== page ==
Sunday Reflections – Olympic Christianity

Why are we willing to stay up late night after night to watch the Olympics? Why do we sometimes get emotional and perhaps even tear up when someone wins and sometimes even when they lose?

Olympians inspire me, win or lose. Seeing the best competing with the best in the world gets me excited. They make me want to do better, to strive harder for excellence.

Olympians define excellence. They help the rest of us understand excellence & what must be done to achieve it.

Just as Olympians epitomize excellence in sports, Christians should set the bar for excellence in living a holy life. The elements that work together to create Olympic excellence hold striking similarities to those the Bible gives for living life with excellence.

What are some of the similarities between Olympic excellence and the bar of excellence set for Christians?

  1. Commitment has to be total and complete. A casual commitment won’t achieve victory. As Christians, we must be “all in” in a way that makes us stand out. (1 Peter 2:11-12)
  2. Coachability must exist. Olympians succeed in large part because of the guidance and direction of their coaches. Christians also must submit themselves to God and be accountable to one another in order to truly succeed in having an impact for the Kingdom. (Ephesians 5:21)
  3. The bigger picture provides motivation. Olympic athletes often talk about the motivation of representing their country as being one of the biggest driving factors for them. Christians, too, have a bigger picture – that of eternity – that should motivate them. (Philippians 3:14)
  4. Even the best can make mistakes. Remember Lolo Jones in Beijing? She fell when she was clearly on her way to Olympic gold. But she’s back this year for redemption. In fact, many Olympians have similar stories. As Christians, we can’t let ourselves be derailed by mistakes. We must admit them and ask for forgiveness. We must also learn from our mistakes, and then, like David, pursue the heart of God. (Psalm 32)
  5. Endurance is a necessity. Some sports clearly define endurance (think distance running and swimming for example). Others, even though the actual event is over in seconds, still represent endurance in the preparation necessary for excellence. Christians also need endurance as they live out life this side of Heaven and eagerly await eternity and the rewards promised. (Hebrews 10:35-36)
  6. What you “eat” matters. Elite athletes carefully monitor what they eat and drink because they know that proper fuel is needed to perform at a level that achieves excellence. A Christian’s “diet” must consist of the bread that gives eternal life. What’s more, he must actually “taste” the bread; looking and smelling won’t get him to the goal. (John 6:51)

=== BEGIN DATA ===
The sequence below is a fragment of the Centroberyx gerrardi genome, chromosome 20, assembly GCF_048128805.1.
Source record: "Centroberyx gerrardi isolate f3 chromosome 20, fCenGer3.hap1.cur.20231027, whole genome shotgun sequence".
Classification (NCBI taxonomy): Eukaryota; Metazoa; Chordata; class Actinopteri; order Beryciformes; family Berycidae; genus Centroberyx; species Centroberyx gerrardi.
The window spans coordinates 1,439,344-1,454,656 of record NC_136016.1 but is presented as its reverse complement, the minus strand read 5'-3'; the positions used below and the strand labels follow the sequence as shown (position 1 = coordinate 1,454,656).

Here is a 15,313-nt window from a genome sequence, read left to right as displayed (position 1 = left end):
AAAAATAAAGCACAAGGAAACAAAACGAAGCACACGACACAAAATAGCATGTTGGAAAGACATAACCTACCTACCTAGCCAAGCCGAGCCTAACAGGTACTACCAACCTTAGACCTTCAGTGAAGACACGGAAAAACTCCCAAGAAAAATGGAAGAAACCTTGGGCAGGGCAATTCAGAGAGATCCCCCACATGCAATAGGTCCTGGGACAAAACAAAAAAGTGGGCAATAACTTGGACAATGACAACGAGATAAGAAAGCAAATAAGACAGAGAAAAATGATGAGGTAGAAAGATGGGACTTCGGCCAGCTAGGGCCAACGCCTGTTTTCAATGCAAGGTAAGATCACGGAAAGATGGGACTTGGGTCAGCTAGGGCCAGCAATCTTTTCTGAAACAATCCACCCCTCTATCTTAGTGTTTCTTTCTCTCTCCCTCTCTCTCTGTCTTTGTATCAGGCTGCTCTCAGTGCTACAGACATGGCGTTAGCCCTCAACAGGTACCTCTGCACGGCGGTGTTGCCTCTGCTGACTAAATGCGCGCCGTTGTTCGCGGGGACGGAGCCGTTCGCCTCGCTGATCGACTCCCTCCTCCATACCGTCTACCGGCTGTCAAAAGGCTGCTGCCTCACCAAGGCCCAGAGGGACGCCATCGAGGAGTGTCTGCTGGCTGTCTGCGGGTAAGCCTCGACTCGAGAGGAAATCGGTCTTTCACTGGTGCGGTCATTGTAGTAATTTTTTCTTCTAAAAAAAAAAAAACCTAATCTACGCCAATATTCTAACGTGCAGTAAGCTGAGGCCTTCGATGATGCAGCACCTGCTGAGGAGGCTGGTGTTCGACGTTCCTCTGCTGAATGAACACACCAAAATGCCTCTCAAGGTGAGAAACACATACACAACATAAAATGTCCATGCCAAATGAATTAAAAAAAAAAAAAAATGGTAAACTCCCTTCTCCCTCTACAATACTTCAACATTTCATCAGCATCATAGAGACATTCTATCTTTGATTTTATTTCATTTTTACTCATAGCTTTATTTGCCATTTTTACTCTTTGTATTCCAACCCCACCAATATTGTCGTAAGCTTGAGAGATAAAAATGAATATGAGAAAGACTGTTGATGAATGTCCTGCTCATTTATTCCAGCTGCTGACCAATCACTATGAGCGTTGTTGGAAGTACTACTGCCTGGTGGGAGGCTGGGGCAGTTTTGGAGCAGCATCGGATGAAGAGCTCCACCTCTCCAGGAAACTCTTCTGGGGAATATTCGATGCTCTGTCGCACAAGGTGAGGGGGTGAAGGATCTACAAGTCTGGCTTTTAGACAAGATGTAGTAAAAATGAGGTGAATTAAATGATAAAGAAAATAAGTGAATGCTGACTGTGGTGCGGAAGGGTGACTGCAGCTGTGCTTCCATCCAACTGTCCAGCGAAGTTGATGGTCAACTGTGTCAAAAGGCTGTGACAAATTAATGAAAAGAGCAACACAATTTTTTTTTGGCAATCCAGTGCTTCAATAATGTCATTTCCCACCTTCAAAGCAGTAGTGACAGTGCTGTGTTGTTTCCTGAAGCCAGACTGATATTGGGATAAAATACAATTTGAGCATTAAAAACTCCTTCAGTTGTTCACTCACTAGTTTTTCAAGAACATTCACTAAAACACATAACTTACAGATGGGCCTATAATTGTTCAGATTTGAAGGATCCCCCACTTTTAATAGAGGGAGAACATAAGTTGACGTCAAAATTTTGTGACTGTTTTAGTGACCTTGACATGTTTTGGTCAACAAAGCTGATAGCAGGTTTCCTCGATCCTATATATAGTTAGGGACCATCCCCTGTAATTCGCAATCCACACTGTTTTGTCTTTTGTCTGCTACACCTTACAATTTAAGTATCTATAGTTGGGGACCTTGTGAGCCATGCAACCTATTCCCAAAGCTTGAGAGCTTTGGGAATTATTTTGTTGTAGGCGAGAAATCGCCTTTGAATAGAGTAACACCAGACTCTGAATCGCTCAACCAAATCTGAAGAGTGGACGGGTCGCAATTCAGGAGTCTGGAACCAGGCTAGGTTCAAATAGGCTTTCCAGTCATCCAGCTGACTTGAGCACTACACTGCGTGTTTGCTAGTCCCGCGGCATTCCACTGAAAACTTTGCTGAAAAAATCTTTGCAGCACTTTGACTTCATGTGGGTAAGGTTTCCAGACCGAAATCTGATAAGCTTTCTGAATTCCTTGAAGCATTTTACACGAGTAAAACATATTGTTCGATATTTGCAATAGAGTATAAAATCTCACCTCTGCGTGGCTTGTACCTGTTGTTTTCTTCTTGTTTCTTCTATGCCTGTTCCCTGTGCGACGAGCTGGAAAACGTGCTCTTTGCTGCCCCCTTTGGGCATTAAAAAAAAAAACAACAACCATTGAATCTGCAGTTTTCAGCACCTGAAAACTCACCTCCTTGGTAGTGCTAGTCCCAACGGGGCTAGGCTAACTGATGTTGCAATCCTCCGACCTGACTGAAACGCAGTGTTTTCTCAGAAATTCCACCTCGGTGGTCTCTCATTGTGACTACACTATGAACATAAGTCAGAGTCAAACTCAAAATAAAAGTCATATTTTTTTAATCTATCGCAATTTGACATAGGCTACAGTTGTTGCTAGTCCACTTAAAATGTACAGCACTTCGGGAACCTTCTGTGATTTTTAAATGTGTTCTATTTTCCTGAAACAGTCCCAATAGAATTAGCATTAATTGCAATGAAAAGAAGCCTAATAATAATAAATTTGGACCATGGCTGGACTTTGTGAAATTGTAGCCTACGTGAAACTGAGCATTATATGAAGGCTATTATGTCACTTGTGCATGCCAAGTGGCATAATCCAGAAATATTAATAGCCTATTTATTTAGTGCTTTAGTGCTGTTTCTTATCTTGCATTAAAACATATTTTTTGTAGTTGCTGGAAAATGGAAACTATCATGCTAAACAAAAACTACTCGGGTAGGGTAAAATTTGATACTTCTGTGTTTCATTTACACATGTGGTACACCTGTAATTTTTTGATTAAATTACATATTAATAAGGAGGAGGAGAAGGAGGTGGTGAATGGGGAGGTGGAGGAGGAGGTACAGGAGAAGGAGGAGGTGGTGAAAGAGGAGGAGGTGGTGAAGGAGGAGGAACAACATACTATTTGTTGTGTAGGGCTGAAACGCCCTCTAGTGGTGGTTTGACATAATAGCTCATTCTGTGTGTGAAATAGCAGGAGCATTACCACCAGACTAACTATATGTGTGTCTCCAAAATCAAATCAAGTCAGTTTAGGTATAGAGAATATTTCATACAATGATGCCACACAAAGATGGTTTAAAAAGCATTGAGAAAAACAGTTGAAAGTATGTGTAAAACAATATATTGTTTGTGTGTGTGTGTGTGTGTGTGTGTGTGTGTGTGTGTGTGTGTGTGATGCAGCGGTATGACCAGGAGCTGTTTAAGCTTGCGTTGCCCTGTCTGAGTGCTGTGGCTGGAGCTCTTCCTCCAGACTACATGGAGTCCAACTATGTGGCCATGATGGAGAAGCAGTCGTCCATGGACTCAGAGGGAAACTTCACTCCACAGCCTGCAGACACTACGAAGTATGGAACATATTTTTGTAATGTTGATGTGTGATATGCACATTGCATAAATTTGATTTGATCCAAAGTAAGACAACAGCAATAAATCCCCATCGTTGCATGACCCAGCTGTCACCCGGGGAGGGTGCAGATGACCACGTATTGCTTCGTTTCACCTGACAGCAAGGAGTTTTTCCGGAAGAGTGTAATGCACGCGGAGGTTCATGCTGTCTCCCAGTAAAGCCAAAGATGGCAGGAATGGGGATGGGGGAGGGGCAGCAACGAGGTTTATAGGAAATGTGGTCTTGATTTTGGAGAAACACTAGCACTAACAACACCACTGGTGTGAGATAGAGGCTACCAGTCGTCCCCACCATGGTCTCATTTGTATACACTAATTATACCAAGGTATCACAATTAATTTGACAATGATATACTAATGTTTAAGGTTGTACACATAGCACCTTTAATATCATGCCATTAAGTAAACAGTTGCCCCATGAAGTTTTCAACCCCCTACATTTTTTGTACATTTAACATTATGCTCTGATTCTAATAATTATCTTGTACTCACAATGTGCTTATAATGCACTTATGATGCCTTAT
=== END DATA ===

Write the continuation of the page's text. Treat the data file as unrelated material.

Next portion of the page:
7. Passion fuels. Olympians must have a passion for their sport. Without passion, putting in the required hours for practice, committing the necessary funds, and making the many sacrifices won’t happen to the level needed for excellence. Christians must strive for a passion like Peter’s (Acts 3:11-26) when he preached to the people after the lame beggar was healed, a passion that fuels our attitudes, actions and words to reflect Christ within us.

While watching the rest of the Olympics this week, consider how your life as a Christian reflects (or maybe fails to reflect) the characteristics of excellence visible in the lives of the athletes. Look at how their lives personify excellence, and then ask yourself, “What changes can I make to live a more excellent life?”

6 thoughts on “Sunday Reflections – Olympic Christianity

  1. To me, it's point 1 and 7 that stand out the most. I can't imagine living a life centered around training hours and hours and hours in a sport. It's an unbelievable amount of commitment and discipline – and it has to come from their passion. I've heard preachers, like Paul Washer, use this example before – essentially asking Christians why they can't have the same discipline in their daily life. Very convicting.

    • Yes, definitely very convicting. While I am at peace with my physical ability and the fact that I won't ever be an Olympian, that is not the case with my life as a Christian. I can certainly improve in all of these areas and live with more excellence, and I am motivated to do that as I watch the Olympics and learn more and more about the dedication (there's another point) needed to get there.

  2. Excellent points Kari. I also think that those going for the gold have an excellent support system and we must be willing to be in a support system for others that maybe better suited to do different things for God. We need to strive to be our best but at the same time willing to help others go for the gold by being in the background where no one is screaming our name or may ever notice us at all.
    We can be a silent warrior for God at the same time striving to be excellent to what ever task he has called us to.

    • There is scripture that supports this idea of a gentle and quiet spirit, which I think is often neglected in the life of a Christian as well as in the life of some athletes. One of the best examples that I can think of for this in sports is in the Tour de France. The team works to make sure one of their own wins the race. There are members of the team who know they won't win a day or the whole race. Their job is to make sure a member of their team gets there. So, the idea of being in the background is certainly another great point both in the life of a Christian and for athletes.

  3. Pingback: How to… Be Coachable | Struggle to Victory

  4. Pingback: Olympic Christians | Struggle to Victory

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